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"Then they all have 'medicine' on," Cairness continued, "redbird and woodpecker feathers, in buckskin bags, or quail heads, or prairie-dog claws. One fellow was making an ornament out of an adobe dollar. Every buck and boy in the band has a couple of cartridge belts and any quantity of ammunition, likewise new shirts and zarapes. They have fitted themselves out one way or another since Crawford got at them in January. I don't think there are any of them particularly anxious to come in."On the 15th of April, notwithstanding Luttrell's signal defeat, the House of Commons, on the motion of Onslow, son of the late Speaker, voted, after a violent debate, by a majority of fifty-four, that "Henry Lawes Luttrell, Esq., ought to have been returned for Middlesex." The debate was very obstinate. The whole of the Grenville interest, including Lord Temple, was employed against Government, and the decision was not made till three o'clock on Sunday morning.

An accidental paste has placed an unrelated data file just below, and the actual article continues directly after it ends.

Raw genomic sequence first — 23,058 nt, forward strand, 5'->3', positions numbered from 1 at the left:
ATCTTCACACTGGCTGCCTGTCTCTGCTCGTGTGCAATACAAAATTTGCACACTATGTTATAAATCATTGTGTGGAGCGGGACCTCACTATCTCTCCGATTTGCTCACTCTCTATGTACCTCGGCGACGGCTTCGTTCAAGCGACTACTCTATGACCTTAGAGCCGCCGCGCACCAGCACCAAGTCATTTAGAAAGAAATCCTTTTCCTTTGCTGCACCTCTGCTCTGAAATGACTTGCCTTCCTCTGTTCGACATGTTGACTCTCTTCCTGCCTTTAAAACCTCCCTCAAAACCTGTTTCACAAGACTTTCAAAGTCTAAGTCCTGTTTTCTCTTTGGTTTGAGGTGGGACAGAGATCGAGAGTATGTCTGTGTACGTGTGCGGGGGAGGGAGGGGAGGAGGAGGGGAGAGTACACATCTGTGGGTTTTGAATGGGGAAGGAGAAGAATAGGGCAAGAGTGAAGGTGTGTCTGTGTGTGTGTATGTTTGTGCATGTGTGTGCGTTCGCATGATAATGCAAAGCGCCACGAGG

Alberoni despatched Don Joseph Pati?o to Barcelona to hasten the military preparations. Twelve ships of war and eight thousand six hundred men were speedily assembled there, and an instant alarm was excited throughout Europe as to the destination of this not very formidable force. The Emperor, whose treacherous conduct justly rendered him suspicious, imagined the blow destined for his Italian territories; the English anticipated a fresh movement in favour of the Pretender; but Alberoni, an astute Italian, who was on the point of receiving the cardinal's hat from the Pope led Charles (VI.) to believe that the armament was directed against the Infidels in the Levant. The Pope, therefore, hastened the favour of the Roman purple, and then Alberoni no longer concealed the real destination of his troops. The Marquis de Lede was ordered to set out with the squadron for the Italian shores; but when Naples was trembling in apprehension of a visit, the fleet drew up, on the 20th of August, in the bay of Cagliari, the capital of the island of Sardinia. That a force which might have taken Naples should content itself with an attack on the barren, rocky, and swampy Sardinia, surprised many; but Alberoni knew very well that, though he could take, he had not yet an army sufficient to hold Naples, and he was satisfied to strike a blow which should alarm Europe, whilst it gratified the impatience of the Spanish monarch for revenge. There was, moreover, an ulterior object. It had lately been proposed by England and Holland to the Emperor, in order to induce him to come into the Triple Alliance and convert it into a quadruple one, to obtain an exchange of this island for Sicily with the Duke of Savoy. It was, therefore, an object to prevent this arrangement by first seizing Sardinia. The Spanish general summoned the governor of Cagliari to surrender; but he stood out, and the Spaniards had to wait for the complete arrival of their ships before they could land and invest the place. The governor was ere long compelled to capitulate; but the Aragonese and the Catalans, who had followed the Austrians from the embittered contest in their own country, defended the island with furious tenacity, and it was not till November, and after severe losses through fighting and malaria, that the Spaniards made themselves masters of the island. The Powers of the Triple Alliance then intervened with the proposal that Austria should renounce all claim on the Spanish monarchy, and Spain all claim on Italy. Enraged at this proposal, Alberoni embarked on extensive military preparations, and put in practice the most extensive diplomatic schemes to paralyse his enemies abroad. He won the goodwill of Victor Amadeus by holding out the promise of the Milanese in exchange for Sicily; he encouraged the Turks to continue the war against the Emperor, and entered into negotiations with Ragotsky to renew the insurrection in Hungary; he adopted the views of Gortz for uniting the Czar and Charles of Sweden in peace, so that he might be able to turn their united power against the Emperor, and still more against the Electorate of Hanover, thus diverting the attention and the energies of George of England. Still further to occupy England, which he dreaded more than all the rest, he opened a direct correspondence with the Pretender, who was now driven across the Alps by the Triple Alliance, and promised him aid in a new expedition against Britain under the direction of the Duke of Ormonde, or of James himself. In France the same skilful pressure was directed against all the tender places of the body politic. He endeavoured to rouse anew the insurrection of the Cevennes and the discontents of Brittany. The Jesuits, the Protestants, the Duke and Duchess of Maine, were all called into action, and the demands for the assembling of the States-General, for the instant reformation of abuses, for reduction of the national debts, and for other reforms, were the cries by which the Government was attempted to be embarrassed.As this rout was taking place, Bulow, who had beaten back the French battalions from Frischermont and Planchenoit, was approaching La Belle Alliance, and Blucher with the main army soon after appeared following him. At a farmhouse called Maison Rouge, or Maison du Roi, behind La Belle Alliance, the Duke of Wellington and Blucher met and felicitated each other. Blucher, in the Continental manner, embraced and kissed the victorious Duke; and it was agreed that, as the army of Wellington had been fighting hard for eight hours, the Prussians should make the pursuit. Blucher swore that he would follow the French whilst a horse or a man could move, and, with three cheers from the British, he set forward with his troops in chase. So far from "the Guards dying, but not surrendering," these brave men flew now before the stern old Prussian, and immediately in the narrow passage at Genappe they abandoned to him sixty pieces of their cannon. Amongst other spoil they captured the carriage of Napoleon, and found in it, amongst other curious papers, a proclamation for publication the next day at Brussels. As it was moonlight, the Prussians continued the chase till late into the night, slaughtering the fugitives like sheep. Numbers quitted the road and fled across the country, seeking shelter in the woods, where many of them were afterwards found dead or severely wounded. The highway, according to General Gneisenau, was covered with cannon, caissons, carriages, baggage, arms, and property of every kind. The wounded were humanely sent to Brussels, but those who could continue their flight did so till they had reached France, where they sold their horses and arms, and dispersed themselves to their homes. The grand army was no more, with the exception of the division of Grouchy, who made good his retreat to Paris, only to be upbraided by Buonaparte as the cause of his defeat. In this battle and retreat the French lost more men than at Leipsic, the killed and wounded exceeding thirty thousand.